South Africa in talks to develop Covid-19 vaccines locally – but there’s a hitch

Cape Town-based pharmaceutical company Biovac says it is negotiating with a number of international companies to produce their Covid-19 vaccines locally in South Africa.

South Africa in talks to develop Covid-19 vaccines locally – but there’s a hitch

Biovac chief executive Dr Morena Makhoana told the Sunday Times that the company has not signed any deals as yet as it is still waiting to see the efficacy of all of the available vaccines on the newer Covid-19 variants.

“The main challenge is that if in time some vaccines have better efficacy than others, government may be forced to purchase more of that vaccine that is suitable for South Africa.”

He added that how quickly Biovac would be able to supply extra vaccines to SA would depend on the complexity of the technology.

“If it’s complex, we can complete a technology transfer in a year,” said Makhoana. “If it’s straightforward, it could be six to nine months.”

Makhoana said that Biovac has excess capacity of between 20 million and 30 million doses, and the company hopes to have a decision in the next few months.

The group, which has 320 employees; says it has invested over R800 million in infrastructure and skills development including quality control laboratories and warehouses with significant cold-storage capacity.

Effectiveness of vaccine

The decision to hold off on signing a deal could be vindicated as a report published on Saturday (6 February) showed that the Oxford/AstraZeneca Covid-19 vaccine, of which South Africa received one million doses earlier this month, is far less effective against the South African 501Y.V2 variant.

The vaccine has previously been shown to have an efficacy of between 63% and 90% on two doses, but to date it was not certain how efficient it would be against new Covid-19 variants.

A study report on by the Financial Times on Saturday evening found that the Covid-19 vaccines locally “showed significantly reduced efficacy against the 501Y.V2 viral variant”.

AstraZeneca confirmed the report, saying its vaccine appears to only provide limited protection against mild disease caused by the “South African variant” based on early data from a study conducted by the University of the Witwatersrand and Oxford University.

Some good news is that the vaccine is expected to protect against severe disease and death thanks to its neutralising antibody activity similar to other vaccines.

AstraZeneca said it is currently adapting the vaccine to protect against the 501Y.V2 variant and that the clinical development is expected to advance rapidly.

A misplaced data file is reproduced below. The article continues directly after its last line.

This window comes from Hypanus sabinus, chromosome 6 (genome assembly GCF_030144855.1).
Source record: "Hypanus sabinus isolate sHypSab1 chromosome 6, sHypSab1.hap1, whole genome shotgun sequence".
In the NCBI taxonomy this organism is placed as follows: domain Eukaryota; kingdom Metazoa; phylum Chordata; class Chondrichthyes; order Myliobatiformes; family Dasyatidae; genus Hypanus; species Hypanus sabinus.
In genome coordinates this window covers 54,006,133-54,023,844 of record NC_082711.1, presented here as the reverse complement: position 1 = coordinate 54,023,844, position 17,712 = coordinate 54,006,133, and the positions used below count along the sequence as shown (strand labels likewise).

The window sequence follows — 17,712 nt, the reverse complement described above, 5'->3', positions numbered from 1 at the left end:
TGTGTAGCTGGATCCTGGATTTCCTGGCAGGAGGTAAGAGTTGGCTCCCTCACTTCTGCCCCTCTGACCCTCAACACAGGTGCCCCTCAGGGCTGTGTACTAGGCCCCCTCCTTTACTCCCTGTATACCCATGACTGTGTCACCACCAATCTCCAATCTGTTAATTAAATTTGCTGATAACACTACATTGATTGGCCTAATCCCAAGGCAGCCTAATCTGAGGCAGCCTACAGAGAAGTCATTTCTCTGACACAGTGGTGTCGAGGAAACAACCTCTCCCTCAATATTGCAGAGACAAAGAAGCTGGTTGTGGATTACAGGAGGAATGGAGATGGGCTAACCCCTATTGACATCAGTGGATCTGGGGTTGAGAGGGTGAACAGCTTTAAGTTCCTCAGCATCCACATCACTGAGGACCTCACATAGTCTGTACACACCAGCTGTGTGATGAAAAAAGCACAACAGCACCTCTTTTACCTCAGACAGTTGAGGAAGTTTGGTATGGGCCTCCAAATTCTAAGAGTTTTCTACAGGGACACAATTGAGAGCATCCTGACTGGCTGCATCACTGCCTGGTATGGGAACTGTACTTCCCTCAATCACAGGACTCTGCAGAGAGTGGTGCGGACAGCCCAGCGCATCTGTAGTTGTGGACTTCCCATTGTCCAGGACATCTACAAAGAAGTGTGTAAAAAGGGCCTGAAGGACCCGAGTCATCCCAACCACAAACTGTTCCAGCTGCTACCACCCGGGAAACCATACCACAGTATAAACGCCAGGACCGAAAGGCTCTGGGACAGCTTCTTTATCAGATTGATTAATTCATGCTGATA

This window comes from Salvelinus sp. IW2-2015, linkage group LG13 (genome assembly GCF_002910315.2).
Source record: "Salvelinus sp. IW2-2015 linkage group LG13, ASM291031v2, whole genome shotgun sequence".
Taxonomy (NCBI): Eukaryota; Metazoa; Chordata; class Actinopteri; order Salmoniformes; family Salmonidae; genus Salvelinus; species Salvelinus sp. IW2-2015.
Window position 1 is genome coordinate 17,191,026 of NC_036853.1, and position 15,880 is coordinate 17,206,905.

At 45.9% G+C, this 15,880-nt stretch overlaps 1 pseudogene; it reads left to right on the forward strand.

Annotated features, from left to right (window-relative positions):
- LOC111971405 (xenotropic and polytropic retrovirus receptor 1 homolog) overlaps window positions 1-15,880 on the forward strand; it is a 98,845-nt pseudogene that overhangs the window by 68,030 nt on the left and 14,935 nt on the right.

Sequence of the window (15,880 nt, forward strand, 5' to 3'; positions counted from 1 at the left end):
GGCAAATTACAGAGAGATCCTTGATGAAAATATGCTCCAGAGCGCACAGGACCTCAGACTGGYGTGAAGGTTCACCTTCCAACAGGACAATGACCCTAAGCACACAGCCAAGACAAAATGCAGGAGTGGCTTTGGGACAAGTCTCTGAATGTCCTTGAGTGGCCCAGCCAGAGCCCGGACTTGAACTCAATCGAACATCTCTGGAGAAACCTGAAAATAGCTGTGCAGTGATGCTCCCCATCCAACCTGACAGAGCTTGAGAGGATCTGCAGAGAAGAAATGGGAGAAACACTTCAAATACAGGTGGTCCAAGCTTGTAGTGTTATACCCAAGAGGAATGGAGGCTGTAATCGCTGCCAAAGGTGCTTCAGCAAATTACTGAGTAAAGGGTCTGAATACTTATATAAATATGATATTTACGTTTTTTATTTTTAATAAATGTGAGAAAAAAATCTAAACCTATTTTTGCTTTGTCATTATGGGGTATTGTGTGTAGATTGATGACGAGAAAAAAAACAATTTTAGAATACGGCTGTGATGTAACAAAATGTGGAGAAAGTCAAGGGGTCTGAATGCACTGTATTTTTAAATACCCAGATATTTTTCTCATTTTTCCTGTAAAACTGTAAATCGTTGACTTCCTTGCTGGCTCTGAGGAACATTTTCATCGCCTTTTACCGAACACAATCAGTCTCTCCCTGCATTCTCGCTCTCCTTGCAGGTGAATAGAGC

Similarly, trials by Novavax and Johnson & Johnson both showed that their vaccine is less effective against the South African variant.

The Novavax vaccine was seen to be 89% effective overall and 86% effective against the UK variant, however in the trial where most people had the South African covid-19 variant, the vaccine proved to be just 50% effective.

A trial by Johnson & Johnson showed its vaccine to be 66% effective overall at preventing covid-19, but dropped to just 57% in South Africa.

Ready for rollout

Health Minister, Dr Zweli Mkhize, believes that South Africa is right on track to roll out its vaccination campaign, which is due to start in a few days.

Addressing Parliament’s Portfolio Committee on Health on Friday, Mkhize said the country is ready to give the first Covid-19 jabs to healthcare workers once the vaccines have undergone quality assurance checks.

He has described Monday, 1 February, as an exciting day after the country received its first consignment of Oxford-AstraZeneca vaccines from India.

However, the minister admitted that is has been a challenging exercise to manage the issue of vaccines, as many nations scrambled to get their hands on them.

“The global demand is the same for every country throughout the whole world. Everything is happening at the same time for every country, so that creates its own dynamics.”

The minister said the state has had to contend with the fact that not all vaccines have their efficacy results out.

However, Mkhize assured the committee that government is on course for the vaccination programme.

He said the vaccines are currently stored at Biovac and also at centres across the country where cold chain conditions are observed.

Security and training

Meanwhile, the state has beefed up security, while hundreds of healthcare workers have been trained to administer the jab.

Mkhize acknowledged that there will be hurdles as the country prepares for its largest inoculation drive, citing other countries where there have been breakages of vehicles or freezers.

Government hopes to reach 16.5 million people after the first two phase of vaccination and the rest of the population will be vaccinated in the third phase.

Mkhize announced that the State is expecting to receive nine million jabs from Johnson & Johnson, 20 million from Pfizer, 12 million from COVAX.

Meanwhile, government is also engaging with China, the Gamaleya Institute for Epidemiology and Microbiology in Russia and Moderna. “They are also finalising more deals and will be announced in due course,” he said.

Part of government’s work to produce its own vaccines is also underway.

Originally published at Business tech